As critical figureheads, Chief Executive Officers play a key role in how corporations are perceived by the public, and so it's vital that organizations keep their fingers on the pulse of CEO-focused media.
In collaboration with .companion, a data consultancy and KPI expert, Meltwater presents the 2021 CEO Echo; a monthly media intelligence analysis of CEOs heading up some of the world's largest brands. The ranking leverages Meltwater's media intelligence capabilities and automated analysis by the .companion bot to offer readers highlights and benchmarks across the following areas:
- Total CEO Digital Footprint
- CEO Communication Excellence
- CEO Social Excellence
- CEO Responsibility Excellence
- CEO Investor Excellence
December 2021 CEO Echo rankings
35% less CEO mentions
Last month, the .companion CEO metrics bot found 35% fewer CEO mentions than the average of the previous months. Overall, 57% of mentions captured by the CEO Echo were generated by editorial online content, while social media generated 43%. In December, CEO Echo content saw engagement drop by 64%. 51% of all CEO mentions were related to financial news, meaning they simply referred to company figures that are often required to be disclosed by law. In contrast, the context of 49% of mentions was linked to corporate agendas. Overall, the tonality of mentions was equally positive and negative.
Total Digital Footprint
Herbert Diess, Volkswagen CEO, dominates with 9% CEO Echo coverage
What role does a CEO play in a company's overall corporate messaging, whether voluntary or involuntary? The CEO Digital Footprint aims to answer this question.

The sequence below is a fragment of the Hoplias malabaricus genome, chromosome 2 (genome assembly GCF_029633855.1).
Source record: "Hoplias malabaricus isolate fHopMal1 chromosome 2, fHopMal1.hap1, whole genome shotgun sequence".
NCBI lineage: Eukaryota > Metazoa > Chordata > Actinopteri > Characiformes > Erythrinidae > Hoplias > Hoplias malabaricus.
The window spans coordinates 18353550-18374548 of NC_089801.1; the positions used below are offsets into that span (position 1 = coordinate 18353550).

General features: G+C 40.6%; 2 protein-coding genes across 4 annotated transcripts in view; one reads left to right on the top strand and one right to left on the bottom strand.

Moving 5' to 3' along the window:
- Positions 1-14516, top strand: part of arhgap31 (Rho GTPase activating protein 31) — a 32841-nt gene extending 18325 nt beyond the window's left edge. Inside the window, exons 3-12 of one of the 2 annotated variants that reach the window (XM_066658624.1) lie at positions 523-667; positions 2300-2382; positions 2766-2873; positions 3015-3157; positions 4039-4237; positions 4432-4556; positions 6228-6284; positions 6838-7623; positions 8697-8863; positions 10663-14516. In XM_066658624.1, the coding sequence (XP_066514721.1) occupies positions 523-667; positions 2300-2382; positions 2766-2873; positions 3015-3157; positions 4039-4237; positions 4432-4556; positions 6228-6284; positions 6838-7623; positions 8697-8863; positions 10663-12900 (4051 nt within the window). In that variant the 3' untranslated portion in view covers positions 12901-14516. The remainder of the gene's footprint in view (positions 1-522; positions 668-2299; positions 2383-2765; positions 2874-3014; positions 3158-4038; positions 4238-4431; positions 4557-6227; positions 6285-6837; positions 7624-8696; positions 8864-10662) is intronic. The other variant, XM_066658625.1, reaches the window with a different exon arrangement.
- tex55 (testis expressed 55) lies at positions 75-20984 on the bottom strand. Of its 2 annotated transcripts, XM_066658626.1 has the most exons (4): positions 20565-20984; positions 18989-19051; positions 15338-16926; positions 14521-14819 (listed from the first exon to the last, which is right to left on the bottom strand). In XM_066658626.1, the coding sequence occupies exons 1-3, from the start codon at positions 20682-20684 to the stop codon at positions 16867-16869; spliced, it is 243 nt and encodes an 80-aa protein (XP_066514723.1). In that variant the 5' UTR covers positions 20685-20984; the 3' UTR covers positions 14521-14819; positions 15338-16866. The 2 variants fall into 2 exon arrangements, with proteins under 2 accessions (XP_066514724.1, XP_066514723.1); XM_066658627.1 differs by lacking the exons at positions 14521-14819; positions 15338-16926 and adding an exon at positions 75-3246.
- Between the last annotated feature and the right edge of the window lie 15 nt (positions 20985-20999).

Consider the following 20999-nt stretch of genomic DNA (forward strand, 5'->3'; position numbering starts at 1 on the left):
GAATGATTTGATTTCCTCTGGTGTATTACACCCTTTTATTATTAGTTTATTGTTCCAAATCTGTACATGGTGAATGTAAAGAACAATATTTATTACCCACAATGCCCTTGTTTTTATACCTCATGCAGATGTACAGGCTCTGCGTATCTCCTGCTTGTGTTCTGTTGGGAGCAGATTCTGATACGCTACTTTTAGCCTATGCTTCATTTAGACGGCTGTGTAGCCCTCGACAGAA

In December, Herbert Diess, CEO of Volkswagen, received the highest amount of media coverage. His share of voice totaled 8.6%, the largest footprint of all top board members. In second place was Pat Gelsinger, CEO of Intel, with 6.8%, and Arvind Krishna, CEO of IBM, took the third spot with 4.5% share of all mentions. 64% of conversations around Diess’ echo were not related to company financials and thus were above average for agenda-driving topics and content. 53% of the Volkswagen CEO's echo came from editorial media and 47% from social media. Content that mentioned Diess generated 38 interactions (clicks, shares, likes) per mention. This shows that audiences are highly engaged and made Diess the 56th most engaged CEO in the ranking. In total, mentions for Herbert Diess were equally positive and negative. We can assume this had a corresponding impact on his overall reputation.
OTP Bank’s CEO, Sándor Csányi, takes the number 1 spot
Two common goals widely shared by media teams are communicating key messages and building a favorable reputation, both of which rely heavily on editorial mentions. The Communication Excellence ranking analyses and aggregates media volume (removing financial report listings).
Sándor Csányi, CEO of OTP Bank, was ranked first in December. Outside of the paywall, 84% of his digital echo discussed the CEO in stories beyond financial figures. Stories generated 281 engagements per mention, signifying readers are highly interested. Furthermore, coverage was as much positive as it was negative. As a result, the response to OTP Bank’s CEO received 5.5 points. Ferran Soriano, CEO of City Football Group came in second place with a score of 3.1, and Alessandro Profumo, CEO of Leonardo, took third place with a Communication Excellence score of 3.1 points.
Kenichiro Yoshida, Sony’s CEO, wins first place
These days, simply having a social media profile is not enough. If you want to have an impact on opinion leaders outside of editorial offices, or on consumers and digital elites who are not easily accessible through the mass media, you have to be mentioned frequently on social media. The Social Excellence Index answers whether a company's attempts at this have been successful.
Last month, Kenichiro Yoshida, CEO of Sony, topped the ranking with a Social Excellence score of 6.1 points. 65% of the conversation came from social media and his engagement was high with 13 interactions per mention. Moreover, the sentiment of his mentions were 13% positive, meaning Yoshida was well ahead of runners-up Detlef Trefzger, CEO of Kühne + Nagel, with 4.4 points and Jens Henriksson, CEO of Swedbank, who placed third with 3.1 points.